One of my dad’s favorite memories of Civic Park School involved an airplane. The teachers brought the kids outside in time for a military plane to fly over and drop hundreds of fliers. Unanticipated was the gust of wind that caught the fliers on their descent. Children ran in every direction in pursuit, across streets and through the neighborhood. My dad, having a great passion for airplanes, would have done almost anything to get something that had been dropped from a plane. He ran for several blocks and finally found one, then proudly walked back to school with his “Buy War Bonds” advertisement.

As they grew, my dad and his brothers had paper routes, played football in Civic Park’s annual “Toilet Bowl” in the school yard, and teased the neighbor girls. As there were no school buses for junior high and high school, kids rode the city buses along with everyone else. My dad sometimes carpooled with my grandfather and the neighbors since Flint Technical High School was on the way to Buick. With his paper-route money, Dad bought a motor scooter and later his first car, a Chevy convertible.

By the time my cousins, brother, and I were born, my grandma was working for the City of Flint in the court system. My grandfather was gone by then, but we felt he was watching over us as his portrait hung on the wall heading upstairs on Lawndale. We kids loved to play hide-and-seek outside at Grandma Goldie’s. I remember a Boston Terrier in the backyard of the house behind hers that would step into the flowerbeds to watch us. The big maples that lined the street provided whirligigs to spin, and piles of leaves, in which to play.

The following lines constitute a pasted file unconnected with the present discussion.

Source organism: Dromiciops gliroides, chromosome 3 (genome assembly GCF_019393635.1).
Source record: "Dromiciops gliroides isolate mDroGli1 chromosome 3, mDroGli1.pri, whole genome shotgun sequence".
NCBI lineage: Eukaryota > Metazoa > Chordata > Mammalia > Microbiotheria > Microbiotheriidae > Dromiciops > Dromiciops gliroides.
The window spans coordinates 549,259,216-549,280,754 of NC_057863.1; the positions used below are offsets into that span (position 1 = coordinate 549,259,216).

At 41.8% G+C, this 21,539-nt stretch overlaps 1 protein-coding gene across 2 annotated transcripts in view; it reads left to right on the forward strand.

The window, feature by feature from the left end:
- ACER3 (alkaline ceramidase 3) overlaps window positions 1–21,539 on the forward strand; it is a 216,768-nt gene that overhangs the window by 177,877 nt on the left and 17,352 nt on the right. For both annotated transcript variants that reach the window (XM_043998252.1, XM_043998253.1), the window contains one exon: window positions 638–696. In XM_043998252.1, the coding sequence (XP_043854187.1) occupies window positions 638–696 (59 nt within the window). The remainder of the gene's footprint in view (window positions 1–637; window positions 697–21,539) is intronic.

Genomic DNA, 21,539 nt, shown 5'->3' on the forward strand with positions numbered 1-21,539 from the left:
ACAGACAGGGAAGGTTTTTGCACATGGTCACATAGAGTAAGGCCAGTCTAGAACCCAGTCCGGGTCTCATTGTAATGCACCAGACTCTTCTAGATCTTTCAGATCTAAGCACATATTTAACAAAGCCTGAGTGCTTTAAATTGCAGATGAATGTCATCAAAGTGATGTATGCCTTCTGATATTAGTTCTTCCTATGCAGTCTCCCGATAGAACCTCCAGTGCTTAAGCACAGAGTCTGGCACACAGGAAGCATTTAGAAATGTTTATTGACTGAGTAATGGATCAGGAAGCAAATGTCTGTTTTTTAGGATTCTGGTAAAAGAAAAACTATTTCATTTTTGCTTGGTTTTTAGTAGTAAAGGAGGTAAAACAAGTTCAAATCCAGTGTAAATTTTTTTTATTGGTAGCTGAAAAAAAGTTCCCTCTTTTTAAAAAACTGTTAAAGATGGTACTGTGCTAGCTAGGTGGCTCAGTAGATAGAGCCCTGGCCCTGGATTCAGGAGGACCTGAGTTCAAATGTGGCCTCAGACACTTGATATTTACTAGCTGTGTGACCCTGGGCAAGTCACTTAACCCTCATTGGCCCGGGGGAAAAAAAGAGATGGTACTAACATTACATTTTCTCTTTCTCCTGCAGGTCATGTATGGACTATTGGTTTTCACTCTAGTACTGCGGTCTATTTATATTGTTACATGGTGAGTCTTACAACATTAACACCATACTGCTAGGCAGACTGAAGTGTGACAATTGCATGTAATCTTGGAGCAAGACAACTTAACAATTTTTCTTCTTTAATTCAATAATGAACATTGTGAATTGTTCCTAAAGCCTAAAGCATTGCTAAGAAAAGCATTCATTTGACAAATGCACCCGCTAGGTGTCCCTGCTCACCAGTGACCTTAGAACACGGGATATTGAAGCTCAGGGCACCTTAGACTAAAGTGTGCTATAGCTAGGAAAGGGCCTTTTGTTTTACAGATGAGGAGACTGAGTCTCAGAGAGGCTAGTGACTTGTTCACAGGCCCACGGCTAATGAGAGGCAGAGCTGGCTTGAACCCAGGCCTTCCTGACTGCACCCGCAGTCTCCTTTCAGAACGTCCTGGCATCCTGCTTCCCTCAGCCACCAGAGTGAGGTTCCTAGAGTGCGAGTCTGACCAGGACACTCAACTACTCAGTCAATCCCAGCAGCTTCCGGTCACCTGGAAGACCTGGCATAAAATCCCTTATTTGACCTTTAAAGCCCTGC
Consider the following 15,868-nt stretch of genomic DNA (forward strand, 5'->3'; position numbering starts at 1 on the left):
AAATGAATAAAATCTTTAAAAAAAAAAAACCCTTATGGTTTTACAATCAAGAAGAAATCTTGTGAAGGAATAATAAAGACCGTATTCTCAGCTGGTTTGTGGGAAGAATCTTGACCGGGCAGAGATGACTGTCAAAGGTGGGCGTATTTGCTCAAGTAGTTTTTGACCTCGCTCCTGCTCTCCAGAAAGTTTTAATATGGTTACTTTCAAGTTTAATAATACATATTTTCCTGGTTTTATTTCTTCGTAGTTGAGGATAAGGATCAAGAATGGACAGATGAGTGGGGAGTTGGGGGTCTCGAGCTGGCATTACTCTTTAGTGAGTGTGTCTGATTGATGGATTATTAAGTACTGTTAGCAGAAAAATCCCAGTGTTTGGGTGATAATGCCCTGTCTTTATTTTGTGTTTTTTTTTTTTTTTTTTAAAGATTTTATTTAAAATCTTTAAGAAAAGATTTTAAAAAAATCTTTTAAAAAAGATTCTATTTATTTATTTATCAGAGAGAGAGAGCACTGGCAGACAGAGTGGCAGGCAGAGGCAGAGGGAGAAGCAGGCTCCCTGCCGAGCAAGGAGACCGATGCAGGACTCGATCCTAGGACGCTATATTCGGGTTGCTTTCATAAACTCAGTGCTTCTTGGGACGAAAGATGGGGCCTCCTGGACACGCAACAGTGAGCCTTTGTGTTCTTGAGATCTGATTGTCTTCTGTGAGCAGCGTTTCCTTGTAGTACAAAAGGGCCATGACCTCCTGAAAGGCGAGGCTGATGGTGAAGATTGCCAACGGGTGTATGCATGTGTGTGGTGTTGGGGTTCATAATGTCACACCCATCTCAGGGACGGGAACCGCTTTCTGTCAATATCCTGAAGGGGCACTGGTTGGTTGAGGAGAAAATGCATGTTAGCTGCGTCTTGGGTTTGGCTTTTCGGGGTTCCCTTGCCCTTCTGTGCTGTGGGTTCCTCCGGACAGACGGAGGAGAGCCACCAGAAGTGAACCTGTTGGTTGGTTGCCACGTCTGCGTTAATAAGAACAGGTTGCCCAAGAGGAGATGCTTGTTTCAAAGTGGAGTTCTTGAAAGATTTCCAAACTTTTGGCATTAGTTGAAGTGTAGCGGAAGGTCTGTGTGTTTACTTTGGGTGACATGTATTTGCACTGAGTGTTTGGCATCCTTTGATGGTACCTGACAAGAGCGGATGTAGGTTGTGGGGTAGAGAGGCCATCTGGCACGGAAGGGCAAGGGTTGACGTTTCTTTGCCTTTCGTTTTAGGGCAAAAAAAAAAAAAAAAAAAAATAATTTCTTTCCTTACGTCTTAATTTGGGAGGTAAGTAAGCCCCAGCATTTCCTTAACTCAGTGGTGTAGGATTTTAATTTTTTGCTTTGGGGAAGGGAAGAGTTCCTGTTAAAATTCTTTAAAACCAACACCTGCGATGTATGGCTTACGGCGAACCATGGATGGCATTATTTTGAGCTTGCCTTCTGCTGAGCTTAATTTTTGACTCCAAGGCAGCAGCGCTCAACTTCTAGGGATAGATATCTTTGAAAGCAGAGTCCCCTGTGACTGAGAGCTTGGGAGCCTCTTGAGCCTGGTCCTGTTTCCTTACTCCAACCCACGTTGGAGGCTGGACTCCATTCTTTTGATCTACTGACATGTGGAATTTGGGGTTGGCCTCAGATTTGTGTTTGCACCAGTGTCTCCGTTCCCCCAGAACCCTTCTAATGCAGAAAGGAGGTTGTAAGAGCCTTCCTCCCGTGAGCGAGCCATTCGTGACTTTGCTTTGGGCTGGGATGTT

Ironically, my grandma moved from Civic Park around the time it was designated as a historical district in the early 1980s but the memories remained within us. One night not long ago, I had a dream about the house. Unlike the houses around it, 2626 almost gleamed with new white vinyl siding and bright blue shutters. I had purchased a lot in Flushing and was having the house moved there. It was one of those dreams that felt so real. I was so excited about this big project and overseeing all the details.

But I woke up to the reality that years ago my dad’s boyhood home had been demolished, along with the house on either side of it, I imagine from a fire that took them all one night. A house across the street has a caved-in roof and others are boarded up. A few are still inhabited, but Civic Park School, Haskell Center, and the market are all closed.

The big maples still line the streets in Civic Park, but in the fall their whirligigs and leaves lie undisturbed by little hands. Happy centennial birthday, Civic Park. You earned your place in history and in our hearts.

‘‘ You earned your place in history and in our hearts.‘‘

Advisement